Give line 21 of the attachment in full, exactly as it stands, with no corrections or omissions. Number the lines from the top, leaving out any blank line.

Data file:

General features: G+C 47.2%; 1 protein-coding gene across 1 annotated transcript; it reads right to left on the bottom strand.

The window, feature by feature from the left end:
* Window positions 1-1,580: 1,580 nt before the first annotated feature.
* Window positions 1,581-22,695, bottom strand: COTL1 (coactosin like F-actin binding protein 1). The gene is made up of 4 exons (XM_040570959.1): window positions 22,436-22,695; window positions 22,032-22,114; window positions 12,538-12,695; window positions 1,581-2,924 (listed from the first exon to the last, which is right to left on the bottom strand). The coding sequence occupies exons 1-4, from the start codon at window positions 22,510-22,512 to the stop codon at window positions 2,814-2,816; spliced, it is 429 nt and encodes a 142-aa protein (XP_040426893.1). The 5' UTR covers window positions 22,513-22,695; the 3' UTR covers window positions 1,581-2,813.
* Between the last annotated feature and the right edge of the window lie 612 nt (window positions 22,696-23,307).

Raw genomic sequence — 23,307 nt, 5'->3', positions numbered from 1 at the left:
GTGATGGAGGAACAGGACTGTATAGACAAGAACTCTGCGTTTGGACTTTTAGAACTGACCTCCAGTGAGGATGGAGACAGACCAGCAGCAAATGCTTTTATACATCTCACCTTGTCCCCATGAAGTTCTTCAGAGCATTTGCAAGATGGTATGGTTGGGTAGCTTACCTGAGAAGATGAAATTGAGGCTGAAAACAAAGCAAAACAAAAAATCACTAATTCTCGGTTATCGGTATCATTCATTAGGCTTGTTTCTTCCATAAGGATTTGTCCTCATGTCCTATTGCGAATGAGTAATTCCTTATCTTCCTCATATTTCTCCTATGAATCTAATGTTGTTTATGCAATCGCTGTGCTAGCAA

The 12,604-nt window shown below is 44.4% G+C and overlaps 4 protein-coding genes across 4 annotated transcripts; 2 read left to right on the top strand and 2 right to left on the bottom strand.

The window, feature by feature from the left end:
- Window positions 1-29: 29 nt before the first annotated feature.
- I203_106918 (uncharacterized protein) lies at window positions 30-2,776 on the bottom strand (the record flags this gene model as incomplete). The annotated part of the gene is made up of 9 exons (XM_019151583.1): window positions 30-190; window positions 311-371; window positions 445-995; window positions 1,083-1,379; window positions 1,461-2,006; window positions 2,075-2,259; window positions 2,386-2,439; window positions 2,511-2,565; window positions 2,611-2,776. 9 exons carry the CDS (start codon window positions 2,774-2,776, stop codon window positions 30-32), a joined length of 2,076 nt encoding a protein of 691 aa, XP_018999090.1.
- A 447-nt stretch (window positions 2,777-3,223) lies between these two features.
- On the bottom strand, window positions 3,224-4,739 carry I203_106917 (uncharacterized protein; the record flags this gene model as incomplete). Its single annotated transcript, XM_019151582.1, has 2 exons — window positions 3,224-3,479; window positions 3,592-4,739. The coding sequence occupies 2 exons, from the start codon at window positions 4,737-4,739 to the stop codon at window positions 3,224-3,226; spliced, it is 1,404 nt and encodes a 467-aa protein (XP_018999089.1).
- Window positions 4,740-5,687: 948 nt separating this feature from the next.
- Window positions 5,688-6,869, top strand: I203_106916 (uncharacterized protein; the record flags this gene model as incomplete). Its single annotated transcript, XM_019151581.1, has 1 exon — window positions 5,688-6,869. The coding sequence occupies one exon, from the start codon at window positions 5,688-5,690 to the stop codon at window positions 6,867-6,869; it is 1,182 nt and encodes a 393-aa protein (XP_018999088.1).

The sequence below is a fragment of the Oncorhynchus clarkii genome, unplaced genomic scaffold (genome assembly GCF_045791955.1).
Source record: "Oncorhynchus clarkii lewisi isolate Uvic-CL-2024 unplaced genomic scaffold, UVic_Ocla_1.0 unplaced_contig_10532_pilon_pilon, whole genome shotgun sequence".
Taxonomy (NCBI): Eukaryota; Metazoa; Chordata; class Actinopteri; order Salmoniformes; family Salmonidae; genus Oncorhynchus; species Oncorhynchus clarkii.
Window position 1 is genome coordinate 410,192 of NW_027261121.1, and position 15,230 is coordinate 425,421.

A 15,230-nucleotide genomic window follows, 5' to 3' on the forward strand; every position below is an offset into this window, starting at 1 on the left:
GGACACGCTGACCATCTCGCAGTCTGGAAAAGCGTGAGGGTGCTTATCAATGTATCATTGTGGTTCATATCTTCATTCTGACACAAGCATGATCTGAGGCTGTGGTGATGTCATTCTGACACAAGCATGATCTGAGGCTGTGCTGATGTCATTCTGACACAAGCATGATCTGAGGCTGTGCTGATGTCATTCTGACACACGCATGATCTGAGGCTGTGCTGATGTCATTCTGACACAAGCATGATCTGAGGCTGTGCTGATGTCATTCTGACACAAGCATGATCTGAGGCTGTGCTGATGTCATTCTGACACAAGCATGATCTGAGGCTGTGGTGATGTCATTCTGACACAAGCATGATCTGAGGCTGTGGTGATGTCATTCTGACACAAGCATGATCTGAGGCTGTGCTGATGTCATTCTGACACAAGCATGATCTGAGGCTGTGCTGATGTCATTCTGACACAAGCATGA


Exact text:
GGACACGCTGACCATCTCGCAGTCTGGAAAAGCGTGAGGGTGCTTATCAATGTATCATTGTGGTTCATATCTTCATTCTGACACAAGCATGATCTGAGGCTGTGGTGATGTCATTCTGACACAAGCATGATCTGAGGCTGTGCTGATGTCATTCTGACACAAGCATGATCTGAGGCTGTGCTGATGTCATTCTGACACACGCATGATCTGAGGCTGTGCTGATGTCATTCTGACACAAGCATGATCTGAGGCTGTGCTGATGTCATTCTGACACAAGCATGATCTGAGGCTGTGCTGATGTCATTCTGACACAAGCATGATCTGAGGCTGTGGTGATGTCATTCTGACACAAGCATGATCTGAGGCTGTGGTGATGTCATTCTGACACAAGCATGATCTGAGGCTGTGCTGATGTCATTCTGACACAAGCATGATCTGAGGCTGTGCTGATGTCATTCTGACACAAGCATGA